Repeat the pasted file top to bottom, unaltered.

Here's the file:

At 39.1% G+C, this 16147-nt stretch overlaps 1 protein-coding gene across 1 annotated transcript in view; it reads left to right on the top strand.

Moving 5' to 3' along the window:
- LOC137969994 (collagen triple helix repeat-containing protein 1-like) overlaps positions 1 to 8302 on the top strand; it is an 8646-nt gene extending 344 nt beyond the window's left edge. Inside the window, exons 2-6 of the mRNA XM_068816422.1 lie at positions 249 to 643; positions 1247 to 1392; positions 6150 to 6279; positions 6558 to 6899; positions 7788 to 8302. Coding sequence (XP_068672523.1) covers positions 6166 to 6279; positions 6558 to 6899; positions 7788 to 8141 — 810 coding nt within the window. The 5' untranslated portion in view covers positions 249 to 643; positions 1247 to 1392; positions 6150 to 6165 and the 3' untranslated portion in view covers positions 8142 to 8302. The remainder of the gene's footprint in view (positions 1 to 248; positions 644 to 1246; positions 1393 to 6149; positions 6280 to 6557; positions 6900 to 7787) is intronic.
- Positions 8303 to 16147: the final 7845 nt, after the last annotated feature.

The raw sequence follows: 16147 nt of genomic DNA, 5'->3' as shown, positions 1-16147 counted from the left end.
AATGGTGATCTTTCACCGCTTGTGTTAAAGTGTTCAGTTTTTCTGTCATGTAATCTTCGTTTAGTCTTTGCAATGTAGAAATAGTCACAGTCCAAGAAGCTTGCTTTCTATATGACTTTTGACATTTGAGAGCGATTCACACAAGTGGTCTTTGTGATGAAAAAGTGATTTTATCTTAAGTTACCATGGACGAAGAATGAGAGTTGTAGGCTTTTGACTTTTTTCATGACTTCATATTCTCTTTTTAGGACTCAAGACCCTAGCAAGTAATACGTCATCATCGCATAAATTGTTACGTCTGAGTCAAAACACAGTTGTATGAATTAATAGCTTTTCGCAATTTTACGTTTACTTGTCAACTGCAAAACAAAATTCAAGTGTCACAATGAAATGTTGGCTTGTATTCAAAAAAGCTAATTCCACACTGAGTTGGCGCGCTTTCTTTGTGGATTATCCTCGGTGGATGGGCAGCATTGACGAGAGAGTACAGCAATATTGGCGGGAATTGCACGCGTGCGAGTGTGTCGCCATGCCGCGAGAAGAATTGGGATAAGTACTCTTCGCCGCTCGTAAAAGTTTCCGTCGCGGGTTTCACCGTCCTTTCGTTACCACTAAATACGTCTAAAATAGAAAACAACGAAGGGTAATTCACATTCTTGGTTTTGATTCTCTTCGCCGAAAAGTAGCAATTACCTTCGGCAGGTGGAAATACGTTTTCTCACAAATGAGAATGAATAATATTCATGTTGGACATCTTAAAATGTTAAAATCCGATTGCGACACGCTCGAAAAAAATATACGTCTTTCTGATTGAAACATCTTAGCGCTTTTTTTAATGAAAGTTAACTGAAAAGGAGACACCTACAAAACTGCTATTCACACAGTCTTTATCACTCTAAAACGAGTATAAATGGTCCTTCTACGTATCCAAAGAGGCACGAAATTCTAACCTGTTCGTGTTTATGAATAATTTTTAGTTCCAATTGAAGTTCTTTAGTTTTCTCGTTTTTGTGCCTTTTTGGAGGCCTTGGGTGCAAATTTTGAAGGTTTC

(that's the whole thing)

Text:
At 39.1% G+C, this 16147-nt stretch overlaps 1 protein-coding gene across 1 annotated transcript in view; it reads left to right on the top strand.

Moving 5' to 3' along the window:
- LOC137969994 (collagen triple helix repeat-containing protein 1-like) overlaps positions 1 to 8302 on the top strand; it is an 8646-nt gene extending 344 nt beyond the window's left edge. Inside the window, exons 2-6 of the mRNA XM_068816422.1 lie at positions 249 to 643; positions 1247 to 1392; positions 6150 to 6279; positions 6558 to 6899; positions 7788 to 8302. Coding sequence (XP_068672523.1) covers positions 6166 to 6279; positions 6558 to 6899; positions 7788 to 8141 — 810 coding nt within the window. The 5' untranslated portion in view covers positions 249 to 643; positions 1247 to 1392; positions 6150 to 6165 and the 3' untranslated portion in view covers positions 8142 to 8302. The remainder of the gene's footprint in view (positions 1 to 248; positions 644 to 1246; positions 1393 to 6149; positions 6280 to 6557; positions 6900 to 7787) is intronic.
- Positions 8303 to 16147: the final 7845 nt, after the last annotated feature.

The raw sequence follows: 16147 nt of genomic DNA, 5'->3' as shown, positions 1-16147 counted from the left end.
AATGGTGATCTTTCACCGCTTGTGTTAAAGTGTTCAGTTTTTCTGTCATGTAATCTTCGTTTAGTCTTTGCAATGTAGAAATAGTCACAGTCCAAGAAGCTTGCTTTCTATATGACTTTTGACATTTGAGAGCGATTCACACAAGTGGTCTTTGTGATGAAAAAGTGATTTTATCTTAAGTTACCATGGACGAAGAATGAGAGTTGTAGGCTTTTGACTTTTTTCATGACTTCATATTCTCTTTTTAGGACTCAAGACCCTAGCAAGTAATACGTCATCATCGCATAAATTGTTACGTCTGAGTCAAAACACAGTTGTATGAATTAATAGCTTTTCGCAATTTTACGTTTACTTGTCAACTGCAAAACAAAATTCAAGTGTCACAATGAAATGTTGGCTTGTATTCAAAAAAGCTAATTCCACACTGAGTTGGCGCGCTTTCTTTGTGGATTATCCTCGGTGGATGGGCAGCATTGACGAGAGAGTACAGCAATATTGGCGGGAATTGCACGCGTGCGAGTGTGTCGCCATGCCGCGAGAAGAATTGGGATAAGTACTCTTCGCCGCTCGTAAAAGTTTCCGTCGCGGGTTTCACCGTCCTTTCGTTACCACTAAATACGTCTAAAATAGAAAACAACGAAGGGTAATTCACATTCTTGGTTTTGATTCTCTTCGCCGAAAAGTAGCAATTACCTTCGGCAGGTGGAAATACGTTTTCTCACAAATGAGAATGAATAATATTCATGTTGGACATCTTAAAATGTTAAAATCCGATTGCGACACGCTCGAAAAAAATATACGTCTTTCTGATTGAAACATCTTAGCGCTTTTTTTAATGAAAGTTAACTGAAAAGGAGACACCTACAAAACTGCTATTCACACAGTCTTTATCACTCTAAAACGAGTATAAATGGTCCTTCTACGTATCCAAAGAGGCACGAAATTCTAACCTGTTCGTGTTTATGAATAATTTTTAGTTCCAATTGAAGTTCTTTAGTTTTCTCGTTTTTGTGCCTTTTTGGAGGCCTTGGGTGCAAATTTTGAAGGTTTC